Mike Clayville, vice-president of worldwide commercial sales and business development, speaks at the AWS summit in Cape Town.

Technological jargon can be tricky for the layman who just wants to press a button to make their lives easier.
But not everyone thinks about what goes on behind the pressing of that button. Those who do, invariably the techies of this world, know that they want a system that enables them to work seamlessly.

Amazon Web Services (AWS) is a secure cloud services platform, offering computer power, database storage, content delivery and other functionalities to help businesses grow.

At the recent AWS Summit in Cape Town, technology gurus and business representatives came together to find new tools through AWS to make their products provide better services to their customers.

AWS also announced the launch of the Amazon CloudFront edge location in Cape Town that will give customers in South Africa fast content delivery, and higher performance for their websites and applications. One was launched in Joburg last month.

At the summit, business owners shared how they managed to use the services on AWS to strengthen their businesses.

One such business is Aerobotics, an aerial data-analytics company that is changing the way farmers manage their crops. The company uses drones and satellite analytics to help keep farms healthy.

“Technology in agriculture has evolved over the years, allowing us to change the way farming works.

"We started with mechanical tools to plant on some parts of land and can now, through the digital era, use data and technology to gain insights to farm a lot more efficiently, instead of having to spend money on input.”

The company can track each tree on a farm and use drone software to check for pests and diseases in 20 minutes, which previously took the whole day.

This is all thanks to the technology available on the AWS cloud platform.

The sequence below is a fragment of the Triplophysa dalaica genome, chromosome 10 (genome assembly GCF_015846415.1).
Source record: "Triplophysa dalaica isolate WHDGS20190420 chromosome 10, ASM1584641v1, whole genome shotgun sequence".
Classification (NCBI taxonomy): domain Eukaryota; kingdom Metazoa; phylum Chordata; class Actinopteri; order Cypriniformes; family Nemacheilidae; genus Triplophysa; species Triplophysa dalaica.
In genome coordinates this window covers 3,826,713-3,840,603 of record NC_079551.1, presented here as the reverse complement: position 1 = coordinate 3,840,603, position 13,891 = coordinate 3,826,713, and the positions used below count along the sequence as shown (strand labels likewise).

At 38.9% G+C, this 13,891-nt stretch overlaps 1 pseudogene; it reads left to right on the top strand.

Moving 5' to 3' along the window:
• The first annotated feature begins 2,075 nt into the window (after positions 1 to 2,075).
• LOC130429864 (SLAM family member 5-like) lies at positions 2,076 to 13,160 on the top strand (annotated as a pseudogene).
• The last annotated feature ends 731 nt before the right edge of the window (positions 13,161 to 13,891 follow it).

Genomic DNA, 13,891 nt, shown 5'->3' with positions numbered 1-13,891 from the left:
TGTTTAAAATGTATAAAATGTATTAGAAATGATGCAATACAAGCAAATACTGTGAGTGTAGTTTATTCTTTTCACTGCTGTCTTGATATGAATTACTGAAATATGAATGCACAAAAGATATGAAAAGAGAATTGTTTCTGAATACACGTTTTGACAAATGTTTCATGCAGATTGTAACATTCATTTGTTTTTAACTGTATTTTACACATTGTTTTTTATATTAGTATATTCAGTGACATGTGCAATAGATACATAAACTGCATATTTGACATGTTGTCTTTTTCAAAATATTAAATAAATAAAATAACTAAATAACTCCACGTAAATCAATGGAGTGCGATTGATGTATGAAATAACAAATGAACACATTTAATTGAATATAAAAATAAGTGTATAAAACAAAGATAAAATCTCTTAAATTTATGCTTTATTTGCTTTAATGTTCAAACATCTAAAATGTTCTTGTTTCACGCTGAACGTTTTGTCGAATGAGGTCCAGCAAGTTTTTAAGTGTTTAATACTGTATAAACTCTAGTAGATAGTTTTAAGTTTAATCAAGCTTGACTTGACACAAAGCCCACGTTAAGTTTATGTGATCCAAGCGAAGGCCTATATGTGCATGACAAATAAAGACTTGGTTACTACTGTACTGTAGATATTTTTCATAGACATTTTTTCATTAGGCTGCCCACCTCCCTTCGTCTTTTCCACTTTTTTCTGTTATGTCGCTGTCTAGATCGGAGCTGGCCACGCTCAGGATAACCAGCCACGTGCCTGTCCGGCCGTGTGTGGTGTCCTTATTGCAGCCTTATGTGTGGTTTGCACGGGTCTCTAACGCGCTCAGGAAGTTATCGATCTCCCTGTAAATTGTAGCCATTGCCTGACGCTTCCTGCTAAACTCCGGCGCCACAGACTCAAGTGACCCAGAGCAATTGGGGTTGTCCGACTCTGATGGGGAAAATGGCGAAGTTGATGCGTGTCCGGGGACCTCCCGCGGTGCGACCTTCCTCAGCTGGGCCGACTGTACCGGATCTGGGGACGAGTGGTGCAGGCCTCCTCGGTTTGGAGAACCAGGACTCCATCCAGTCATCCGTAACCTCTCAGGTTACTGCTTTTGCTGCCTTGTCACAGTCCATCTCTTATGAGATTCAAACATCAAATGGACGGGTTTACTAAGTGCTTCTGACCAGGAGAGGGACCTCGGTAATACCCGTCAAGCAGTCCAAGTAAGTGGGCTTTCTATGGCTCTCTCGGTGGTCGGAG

“It’s useful to know the benefits of products in order to use them efficiently. Using this technology, our goal is to help tree-crop farmers to stay in control of pest and disease management.”

Security, retail and entertainment companies are also using the platform to their benefit. Pick * Pay changed with the times using services on AWS, while Netflix and Airbnb use the system to functionally run their products and services.

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Mike Clayville, vice-president of worldwide commercial sales and business development at AWS, said one of their focuses was to democratise technology, making it easy for everybody to use.

“If there's one thing we're really good at it's making relevant technology available to the broader masses. This is a unique time in history and I feel lucky to be in technology right now at the confluence of such important major trends," he said.

The trend towards cloud computing would be perceived in the fullness of time as the most important technology trend in the history of IT.

"We will recognise how important the things we are doing today are for the transformation of our industry, businesses and changing the human condition.”

Clayville added their customer base ranged from big companies to start-ups.

“It’s really about how you utilise this platform and leverage it in the form of business value.”

Clayville said the teams they have across Africa were available to help people transform their businesses. Their first office opened in Joburg in 2015.

“We created a content delivery network this year, and we are also working with a variety of entrepreneurs and start-ups in mentoring programmes to help them gain crucial business traction. We are investing significantly in South Africa," he said.